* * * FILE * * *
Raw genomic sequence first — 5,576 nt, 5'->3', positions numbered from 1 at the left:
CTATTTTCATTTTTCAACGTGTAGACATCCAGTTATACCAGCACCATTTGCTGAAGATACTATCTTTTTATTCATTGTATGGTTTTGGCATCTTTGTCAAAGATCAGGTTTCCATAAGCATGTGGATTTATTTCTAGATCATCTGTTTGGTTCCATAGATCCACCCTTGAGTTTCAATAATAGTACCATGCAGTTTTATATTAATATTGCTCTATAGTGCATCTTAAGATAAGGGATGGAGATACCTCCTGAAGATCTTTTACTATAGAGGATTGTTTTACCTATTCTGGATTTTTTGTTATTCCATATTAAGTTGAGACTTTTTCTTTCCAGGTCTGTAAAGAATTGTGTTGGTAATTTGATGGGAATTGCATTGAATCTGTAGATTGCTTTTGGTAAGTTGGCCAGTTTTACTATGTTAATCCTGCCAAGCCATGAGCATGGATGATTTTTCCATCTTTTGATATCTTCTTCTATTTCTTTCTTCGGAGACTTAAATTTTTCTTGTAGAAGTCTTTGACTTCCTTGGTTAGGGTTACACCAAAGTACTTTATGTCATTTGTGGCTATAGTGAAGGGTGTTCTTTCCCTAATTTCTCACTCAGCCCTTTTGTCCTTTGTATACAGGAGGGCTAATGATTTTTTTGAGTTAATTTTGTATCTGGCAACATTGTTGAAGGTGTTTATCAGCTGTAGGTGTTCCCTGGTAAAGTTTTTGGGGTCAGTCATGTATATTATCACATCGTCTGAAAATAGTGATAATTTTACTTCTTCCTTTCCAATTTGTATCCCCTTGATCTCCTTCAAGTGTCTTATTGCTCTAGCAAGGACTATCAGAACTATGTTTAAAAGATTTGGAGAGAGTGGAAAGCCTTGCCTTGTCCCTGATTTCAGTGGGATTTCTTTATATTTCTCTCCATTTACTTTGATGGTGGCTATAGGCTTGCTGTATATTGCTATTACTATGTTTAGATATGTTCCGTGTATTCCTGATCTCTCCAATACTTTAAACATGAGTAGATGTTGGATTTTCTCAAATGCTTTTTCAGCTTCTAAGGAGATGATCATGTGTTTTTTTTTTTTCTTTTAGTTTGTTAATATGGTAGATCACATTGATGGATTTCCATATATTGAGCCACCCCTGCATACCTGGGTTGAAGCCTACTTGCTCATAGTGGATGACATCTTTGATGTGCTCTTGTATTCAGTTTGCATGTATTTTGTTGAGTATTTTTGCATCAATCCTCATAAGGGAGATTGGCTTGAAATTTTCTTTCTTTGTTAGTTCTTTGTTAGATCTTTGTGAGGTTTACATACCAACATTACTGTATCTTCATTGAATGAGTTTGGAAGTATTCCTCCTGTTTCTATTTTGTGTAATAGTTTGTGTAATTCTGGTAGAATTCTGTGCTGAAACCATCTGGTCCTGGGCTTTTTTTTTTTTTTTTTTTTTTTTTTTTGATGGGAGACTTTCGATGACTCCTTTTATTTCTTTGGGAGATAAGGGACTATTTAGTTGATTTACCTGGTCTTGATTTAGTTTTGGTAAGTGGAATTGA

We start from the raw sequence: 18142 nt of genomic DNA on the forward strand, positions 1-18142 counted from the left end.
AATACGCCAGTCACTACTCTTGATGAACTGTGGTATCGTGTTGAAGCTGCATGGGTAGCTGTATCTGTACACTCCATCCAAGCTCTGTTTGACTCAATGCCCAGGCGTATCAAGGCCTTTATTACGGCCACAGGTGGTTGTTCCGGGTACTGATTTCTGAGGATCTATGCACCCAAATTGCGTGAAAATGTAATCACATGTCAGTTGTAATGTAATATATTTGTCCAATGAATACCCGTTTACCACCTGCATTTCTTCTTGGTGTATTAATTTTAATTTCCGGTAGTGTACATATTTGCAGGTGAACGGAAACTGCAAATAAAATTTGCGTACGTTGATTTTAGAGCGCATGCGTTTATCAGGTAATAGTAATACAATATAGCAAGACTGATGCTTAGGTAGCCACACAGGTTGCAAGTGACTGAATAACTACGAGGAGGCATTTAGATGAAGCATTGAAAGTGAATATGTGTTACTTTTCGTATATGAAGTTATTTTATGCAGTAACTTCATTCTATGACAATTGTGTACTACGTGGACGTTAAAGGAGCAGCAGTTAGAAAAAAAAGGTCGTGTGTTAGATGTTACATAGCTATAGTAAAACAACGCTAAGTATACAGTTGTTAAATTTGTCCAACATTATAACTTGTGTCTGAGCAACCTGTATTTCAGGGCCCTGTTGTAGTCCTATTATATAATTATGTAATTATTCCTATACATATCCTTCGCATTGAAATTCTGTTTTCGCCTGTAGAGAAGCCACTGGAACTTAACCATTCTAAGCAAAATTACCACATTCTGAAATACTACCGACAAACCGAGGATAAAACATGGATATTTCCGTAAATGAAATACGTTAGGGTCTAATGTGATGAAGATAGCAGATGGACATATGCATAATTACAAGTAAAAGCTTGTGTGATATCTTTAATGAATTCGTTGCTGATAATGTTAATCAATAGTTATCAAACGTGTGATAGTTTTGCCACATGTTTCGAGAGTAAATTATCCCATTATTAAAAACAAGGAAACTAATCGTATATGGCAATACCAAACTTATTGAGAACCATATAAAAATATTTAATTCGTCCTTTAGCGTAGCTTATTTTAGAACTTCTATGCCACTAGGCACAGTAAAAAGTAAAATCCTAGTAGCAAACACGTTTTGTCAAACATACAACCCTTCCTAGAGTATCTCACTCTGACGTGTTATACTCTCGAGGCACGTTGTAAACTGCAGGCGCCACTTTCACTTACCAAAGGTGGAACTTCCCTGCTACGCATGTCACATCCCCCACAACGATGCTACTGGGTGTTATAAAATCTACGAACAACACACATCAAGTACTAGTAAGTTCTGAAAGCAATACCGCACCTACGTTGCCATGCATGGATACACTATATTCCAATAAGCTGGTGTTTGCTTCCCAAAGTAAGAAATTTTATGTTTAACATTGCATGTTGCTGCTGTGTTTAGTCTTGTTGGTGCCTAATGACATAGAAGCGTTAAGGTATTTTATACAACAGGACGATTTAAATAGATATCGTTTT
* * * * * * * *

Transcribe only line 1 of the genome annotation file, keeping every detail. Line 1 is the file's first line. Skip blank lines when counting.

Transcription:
Raw genomic sequence first — 5,576 nt, 5'->3', positions numbered from 1 at the left: